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Victor Hasselblads grave at Örgryte gamla kyrkogård in Göteborg
Victor Hasselblad (March 8, 1906 – August 5, 1978) was a Swedish inventor and photographer, known for inventing the Hasselblad 6x6 cm medium format camera.
Hasselblad was born in Gothenburg. In 1940 Swedish Air Force officers requested Hasselblad to construct a camera that rivaled the one found in a German reconnaissance aircraft shot down over Sweden. Hasselblad founded the Victor Hasselblad AB company in 1941 to produce cameras for the Swedish Air Force.
Hasselblad was famous for always trying out Hasselblad AB's new camera models by photographing birds. For example Hasselblad 2000 was tried a week at Nidingen, the only place in Sweden where the Black-legged Kittiwake nests.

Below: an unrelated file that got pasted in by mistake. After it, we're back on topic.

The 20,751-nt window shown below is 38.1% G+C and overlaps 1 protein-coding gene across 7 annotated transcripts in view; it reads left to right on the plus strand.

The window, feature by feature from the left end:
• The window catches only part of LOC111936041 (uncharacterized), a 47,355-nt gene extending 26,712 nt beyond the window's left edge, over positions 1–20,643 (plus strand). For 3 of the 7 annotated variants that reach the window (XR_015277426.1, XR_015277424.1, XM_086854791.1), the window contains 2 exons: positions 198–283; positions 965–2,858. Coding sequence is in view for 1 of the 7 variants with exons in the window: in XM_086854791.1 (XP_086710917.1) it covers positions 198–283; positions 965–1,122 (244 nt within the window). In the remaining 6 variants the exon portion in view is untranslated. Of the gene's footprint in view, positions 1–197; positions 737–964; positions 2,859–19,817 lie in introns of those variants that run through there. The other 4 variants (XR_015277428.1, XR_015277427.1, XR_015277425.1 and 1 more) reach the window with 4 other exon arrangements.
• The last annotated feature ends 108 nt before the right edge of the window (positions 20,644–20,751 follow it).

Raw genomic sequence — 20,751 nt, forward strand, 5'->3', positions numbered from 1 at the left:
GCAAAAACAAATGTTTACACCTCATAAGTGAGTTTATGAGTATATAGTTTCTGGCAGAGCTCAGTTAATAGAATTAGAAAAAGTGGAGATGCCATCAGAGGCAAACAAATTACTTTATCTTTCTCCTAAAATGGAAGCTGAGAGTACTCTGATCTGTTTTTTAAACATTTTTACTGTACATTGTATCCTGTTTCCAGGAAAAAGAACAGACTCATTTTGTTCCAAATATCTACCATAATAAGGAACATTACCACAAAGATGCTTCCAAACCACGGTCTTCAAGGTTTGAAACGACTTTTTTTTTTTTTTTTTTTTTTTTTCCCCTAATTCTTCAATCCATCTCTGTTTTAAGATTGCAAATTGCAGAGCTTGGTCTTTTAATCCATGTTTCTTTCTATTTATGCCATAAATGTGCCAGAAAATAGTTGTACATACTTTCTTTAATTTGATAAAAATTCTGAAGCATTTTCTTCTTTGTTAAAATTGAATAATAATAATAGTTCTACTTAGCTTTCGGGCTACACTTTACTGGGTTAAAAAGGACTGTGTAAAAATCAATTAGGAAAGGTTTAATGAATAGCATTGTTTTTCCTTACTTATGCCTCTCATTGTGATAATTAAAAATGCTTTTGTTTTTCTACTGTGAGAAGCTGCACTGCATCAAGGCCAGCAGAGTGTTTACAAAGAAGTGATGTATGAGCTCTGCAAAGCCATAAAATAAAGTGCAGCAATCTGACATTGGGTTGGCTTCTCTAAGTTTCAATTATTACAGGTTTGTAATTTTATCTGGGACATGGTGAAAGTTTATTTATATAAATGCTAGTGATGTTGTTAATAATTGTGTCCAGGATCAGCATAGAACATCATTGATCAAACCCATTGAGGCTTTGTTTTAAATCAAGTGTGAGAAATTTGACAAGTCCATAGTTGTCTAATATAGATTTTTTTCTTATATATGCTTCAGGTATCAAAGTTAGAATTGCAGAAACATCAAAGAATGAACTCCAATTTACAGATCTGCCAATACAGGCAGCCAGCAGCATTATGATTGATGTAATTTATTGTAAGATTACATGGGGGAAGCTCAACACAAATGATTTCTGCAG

By 1948, the company introduced the first civilian Hasselblad camera, the 1600F, in New York City. Over time, Hasselblad has become a standard camera for many professional photographers.
On his death, Hasselblad willed, SEK 78 million (USD $8 million) to the Erna and Victor Hasselblad Foundation.